This is a little write up of a very small project I did, inspired by Coding Garden with CJ on youtube & twitch (specifically this video), and Net Ninja express tutorials:
A URL-shortener that uses a sequence of emojis to encode each URL.
The code is available on github, and you can try it out at emoj.yt.
Today I want to explain linear regression. It is one of the simplest statistical learning models and can be implemented in only a couple lines of Python code, in an efficient manner. Being so simple however does not mean it is not useful, in fact it can be very practical to explore relationships between features in a dataset and make predictions on a target value. Therefore I think it’s important to understand how the method works and how the different parameters have an effect on the outcome.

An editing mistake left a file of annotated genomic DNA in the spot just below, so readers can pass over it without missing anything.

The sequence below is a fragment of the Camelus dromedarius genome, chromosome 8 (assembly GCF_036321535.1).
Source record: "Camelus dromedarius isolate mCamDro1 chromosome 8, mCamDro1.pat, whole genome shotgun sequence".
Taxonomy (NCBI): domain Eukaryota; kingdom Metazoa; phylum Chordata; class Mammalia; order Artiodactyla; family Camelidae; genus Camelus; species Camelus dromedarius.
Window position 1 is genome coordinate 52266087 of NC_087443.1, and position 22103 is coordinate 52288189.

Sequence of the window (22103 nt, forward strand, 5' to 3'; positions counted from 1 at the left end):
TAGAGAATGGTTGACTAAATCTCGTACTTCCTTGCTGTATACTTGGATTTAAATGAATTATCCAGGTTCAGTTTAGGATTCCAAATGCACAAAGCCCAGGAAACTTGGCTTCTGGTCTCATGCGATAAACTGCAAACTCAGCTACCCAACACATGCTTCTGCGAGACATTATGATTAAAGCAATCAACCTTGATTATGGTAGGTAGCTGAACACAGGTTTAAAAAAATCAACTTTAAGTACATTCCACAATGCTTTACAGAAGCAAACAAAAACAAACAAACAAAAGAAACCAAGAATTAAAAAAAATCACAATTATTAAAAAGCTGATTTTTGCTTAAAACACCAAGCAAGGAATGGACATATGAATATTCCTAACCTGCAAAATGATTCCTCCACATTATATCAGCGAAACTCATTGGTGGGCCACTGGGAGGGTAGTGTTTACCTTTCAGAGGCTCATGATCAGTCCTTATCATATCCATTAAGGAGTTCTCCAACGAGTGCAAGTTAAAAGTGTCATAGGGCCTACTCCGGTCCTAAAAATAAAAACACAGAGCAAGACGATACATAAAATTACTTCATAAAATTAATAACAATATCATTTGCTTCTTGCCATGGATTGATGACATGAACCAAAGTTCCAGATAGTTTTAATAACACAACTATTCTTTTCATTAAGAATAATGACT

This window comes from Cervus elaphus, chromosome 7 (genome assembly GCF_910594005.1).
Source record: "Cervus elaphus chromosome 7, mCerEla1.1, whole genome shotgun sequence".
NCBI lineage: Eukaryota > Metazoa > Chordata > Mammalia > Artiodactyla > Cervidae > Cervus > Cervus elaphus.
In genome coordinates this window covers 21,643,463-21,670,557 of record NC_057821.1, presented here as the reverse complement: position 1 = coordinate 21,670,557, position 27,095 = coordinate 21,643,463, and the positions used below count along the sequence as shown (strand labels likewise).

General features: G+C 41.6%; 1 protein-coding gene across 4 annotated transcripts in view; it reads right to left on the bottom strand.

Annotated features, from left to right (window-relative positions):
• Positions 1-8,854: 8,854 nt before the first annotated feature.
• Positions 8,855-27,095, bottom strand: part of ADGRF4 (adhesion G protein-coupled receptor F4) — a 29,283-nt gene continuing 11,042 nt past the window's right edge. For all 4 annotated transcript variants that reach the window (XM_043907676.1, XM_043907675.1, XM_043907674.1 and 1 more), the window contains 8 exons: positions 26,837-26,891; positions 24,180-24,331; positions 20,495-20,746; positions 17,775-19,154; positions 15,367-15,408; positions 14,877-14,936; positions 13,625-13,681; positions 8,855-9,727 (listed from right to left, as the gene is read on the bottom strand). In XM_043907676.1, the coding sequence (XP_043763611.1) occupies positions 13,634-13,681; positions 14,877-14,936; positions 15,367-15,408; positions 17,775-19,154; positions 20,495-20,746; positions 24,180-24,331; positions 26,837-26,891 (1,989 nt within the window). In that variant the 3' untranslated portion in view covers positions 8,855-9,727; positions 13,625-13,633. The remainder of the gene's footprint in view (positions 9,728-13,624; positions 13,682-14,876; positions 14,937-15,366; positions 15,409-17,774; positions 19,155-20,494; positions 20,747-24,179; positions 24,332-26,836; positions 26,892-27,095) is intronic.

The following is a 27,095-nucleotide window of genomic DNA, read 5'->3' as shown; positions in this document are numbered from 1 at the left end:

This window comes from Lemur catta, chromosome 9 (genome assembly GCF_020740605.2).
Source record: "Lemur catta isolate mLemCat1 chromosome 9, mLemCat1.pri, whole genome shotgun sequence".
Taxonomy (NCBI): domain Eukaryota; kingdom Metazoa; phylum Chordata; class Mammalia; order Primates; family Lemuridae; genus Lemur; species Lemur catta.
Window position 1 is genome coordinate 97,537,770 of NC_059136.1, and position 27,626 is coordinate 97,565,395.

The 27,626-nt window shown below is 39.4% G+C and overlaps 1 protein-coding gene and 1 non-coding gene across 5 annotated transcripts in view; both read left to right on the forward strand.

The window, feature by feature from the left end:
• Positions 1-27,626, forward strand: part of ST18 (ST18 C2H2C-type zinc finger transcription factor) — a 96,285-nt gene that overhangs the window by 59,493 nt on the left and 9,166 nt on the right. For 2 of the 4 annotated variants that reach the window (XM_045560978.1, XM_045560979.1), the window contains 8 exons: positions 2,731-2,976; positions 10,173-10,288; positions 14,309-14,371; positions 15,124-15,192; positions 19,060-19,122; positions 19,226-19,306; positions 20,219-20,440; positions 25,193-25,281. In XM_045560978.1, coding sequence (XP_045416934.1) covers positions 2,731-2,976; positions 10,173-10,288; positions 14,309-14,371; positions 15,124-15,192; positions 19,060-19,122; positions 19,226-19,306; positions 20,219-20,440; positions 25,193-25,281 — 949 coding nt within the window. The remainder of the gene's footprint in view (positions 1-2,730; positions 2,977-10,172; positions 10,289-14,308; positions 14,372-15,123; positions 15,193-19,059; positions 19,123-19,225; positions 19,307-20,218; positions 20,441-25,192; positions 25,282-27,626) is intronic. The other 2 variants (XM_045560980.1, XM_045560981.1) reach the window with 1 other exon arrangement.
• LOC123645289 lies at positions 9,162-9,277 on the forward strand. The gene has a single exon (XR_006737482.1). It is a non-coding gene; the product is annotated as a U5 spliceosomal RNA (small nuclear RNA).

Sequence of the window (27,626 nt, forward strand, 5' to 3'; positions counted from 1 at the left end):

This is a little writeup of a project I did in collaboration with a classmate while studying a algorithmic complexity class. We implemented a faster, but still exact, \(k\) nearest neighbors classifier based on k-d trees. I learned a lot and hope this can be interesting to some of you.
This is Part 3 of my decision trees series. This time around we are going to code a decision tree in Python. So I’m going to try to make this code as understandable as possible, but if you are not familiar with Object Oriented Programming (OOP) or recursion you might have a tougher time.